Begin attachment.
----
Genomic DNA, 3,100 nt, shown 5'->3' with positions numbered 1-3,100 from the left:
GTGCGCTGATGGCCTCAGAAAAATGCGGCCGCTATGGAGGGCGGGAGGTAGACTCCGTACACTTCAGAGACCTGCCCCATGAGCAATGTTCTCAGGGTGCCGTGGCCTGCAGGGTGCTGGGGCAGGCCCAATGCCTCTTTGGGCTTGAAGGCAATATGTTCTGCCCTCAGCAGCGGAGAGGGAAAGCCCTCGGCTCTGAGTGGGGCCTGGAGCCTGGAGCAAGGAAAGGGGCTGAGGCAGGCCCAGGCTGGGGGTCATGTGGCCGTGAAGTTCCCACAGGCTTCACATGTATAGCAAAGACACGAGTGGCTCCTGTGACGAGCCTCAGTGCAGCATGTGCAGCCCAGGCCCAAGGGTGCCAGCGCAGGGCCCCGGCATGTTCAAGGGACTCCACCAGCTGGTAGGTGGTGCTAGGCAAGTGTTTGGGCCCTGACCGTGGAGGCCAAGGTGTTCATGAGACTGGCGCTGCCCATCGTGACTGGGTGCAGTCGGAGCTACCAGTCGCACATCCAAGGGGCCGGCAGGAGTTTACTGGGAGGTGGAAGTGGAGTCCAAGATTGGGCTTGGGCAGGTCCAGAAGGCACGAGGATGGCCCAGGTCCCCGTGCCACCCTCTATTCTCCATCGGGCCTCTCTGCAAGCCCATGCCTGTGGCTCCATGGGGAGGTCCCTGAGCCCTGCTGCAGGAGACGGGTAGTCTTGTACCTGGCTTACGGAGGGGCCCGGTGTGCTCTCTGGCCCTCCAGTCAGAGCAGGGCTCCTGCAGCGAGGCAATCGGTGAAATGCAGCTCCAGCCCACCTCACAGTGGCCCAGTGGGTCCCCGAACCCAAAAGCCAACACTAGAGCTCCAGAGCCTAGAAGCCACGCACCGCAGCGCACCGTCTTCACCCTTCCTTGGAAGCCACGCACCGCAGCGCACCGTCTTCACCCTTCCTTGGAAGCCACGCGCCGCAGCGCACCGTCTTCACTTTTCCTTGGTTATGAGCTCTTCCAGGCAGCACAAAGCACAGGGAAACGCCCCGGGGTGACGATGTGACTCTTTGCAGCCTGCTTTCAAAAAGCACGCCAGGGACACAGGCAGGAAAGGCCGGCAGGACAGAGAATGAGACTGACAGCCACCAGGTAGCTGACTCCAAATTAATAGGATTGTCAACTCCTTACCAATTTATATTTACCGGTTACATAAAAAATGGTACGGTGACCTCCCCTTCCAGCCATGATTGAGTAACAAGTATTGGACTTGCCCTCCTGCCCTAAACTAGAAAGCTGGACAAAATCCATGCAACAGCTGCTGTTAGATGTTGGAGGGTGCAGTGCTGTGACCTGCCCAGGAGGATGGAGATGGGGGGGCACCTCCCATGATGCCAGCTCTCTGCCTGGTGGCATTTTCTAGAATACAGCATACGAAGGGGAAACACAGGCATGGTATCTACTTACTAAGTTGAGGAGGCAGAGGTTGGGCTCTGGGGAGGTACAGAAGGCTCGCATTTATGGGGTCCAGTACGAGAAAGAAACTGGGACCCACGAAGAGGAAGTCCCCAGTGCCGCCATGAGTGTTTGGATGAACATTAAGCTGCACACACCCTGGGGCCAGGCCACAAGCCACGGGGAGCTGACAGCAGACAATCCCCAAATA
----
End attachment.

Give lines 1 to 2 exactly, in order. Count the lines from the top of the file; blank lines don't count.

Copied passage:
Genomic DNA, 3,100 nt, shown 5'->3' with positions numbered 1-3,100 from the left:
GTGCGCTGATGGCCTCAGAAAAATGCGGCCGCTATGGAGGGCGGGAGGTAGACTCCGTACACTTCAGAGACCTGCCCCATGAGCAATGTTCTCAGGGTGCCGTGGCCTGCAGGGTGCTGGGGCAGGCCCAATGCCTCTTTGGGCTTGAAGGCAATATGTTCTGCCCTCAGCAGCGGAGAGGGAAAGCCCTCGGCTCTGAGTGGGGCCTGGAGCCTGGAGCAAGGAAAGGGGCTGAGGCAGGCCCAGGCTGGGGGTCATGTGGCCGTGAAGTTCCCACAGGCTTCACATGTATAGCAAAGACACGAGTGGCTCCTGTGACGAGCCTCAGTGCAGCATGTGCAGCCCAGGCCCAAGGGTGCCAGCGCAGGGCCCCGGCATGTTCAAGGGACTCCACCAGCTGGTAGGTGGTGCTAGGCAAGTGTTTGGGCCCTGACCGTGGAGGCCAAGGTGTTCATGAGACTGGCGCTGCCCATCGTGACTGGGTGCAGTCGGAGCTACCAGTCGCACATCCAAGGGGCCGGCAGGAGTTTACTGGGAGGTGGAAGTGGAGTCCAAGATTGGGCTTGGGCAGGTCCAGAAGGCACGAGGATGGCCCAGGTCCCCGTGCCACCCTCTATTCTCCATCGGGCCTCTCTGCAAGCCCATGCCTGTGGCTCCATGGGGAGGTCCCTGAGCCCTGCTGCAGGAGACGGGTAGTCTTGTACCTGGCTTACGGAGGGGCCCGGTGTGCTCTCTGGCCCTCCAGTCAGAGCAGGGCTCCTGCAGCGAGGCAATCGGTGAAATGCAGCTCCAGCCCACCTCACAGTGGCCCAGTGGGTCCCCGAACCCAAAAGCCAACACTAGAGCTCCAGAGCCTAGAAGCCACGCACCGCAGCGCACCGTCTTCACCCTTCCTTGGAAGCCACGCACCGCAGCGCACCGTCTTCACCCTTCCTTGGAAGCCACGCGCCGCAGCGCACCGTCTTCACTTTTCCTTGGTTATGAGCTCTTCCAGGCAGCACAAAGCACAGGGAAACGCCCCGGGGTGACGATGTGACTCTTTGCAGCCTGCTTTCAAAAAGCACGCCAGGGACACAGGCAGGAAAGGCCGGCAGGACAGAGAATGAGACTGACAGCCACCAGGTAGCTGACTCCAAATTAATAGGATTGTCAACTCCTTACCAATTTATATTTACCGGTTACATAAAAAATGGTACGGTGACCTCCCCTTCCAGCCATGATTGAGTAACAAGTATTGGACTTGCCCTCCTGCCCTAAACTAGAAAGCTGGACAAAATCCATGCAACAGCTGCTGTTAGATGTTGGAGGGTGCAGTGCTGTGACCTGCCCAGGAGGATGGAGATGGGGGGGCACCTCCCATGATGCCAGCTCTCTGCCTGGTGGCATTTTCTAGAATACAGCATACGAAGGGGAAACACAGGCATGGTATCTACTTACTAAGTTGAGGAGGCAGAGGTTGGGCTCTGGGGAGGTACAGAAGGCTCGCATTTATGGGGTCCAGTACGAGAAAGAAACTGGGACCCACGAAGAGGAAGTCCCCAGTGCCGCCATGAGTGTTTGGATGAACATTAAGCTGCACACACCCTGGGGCCAGGCCACAAGCCACGGGGAGCTGACAGCAGACAATCCCCAAATA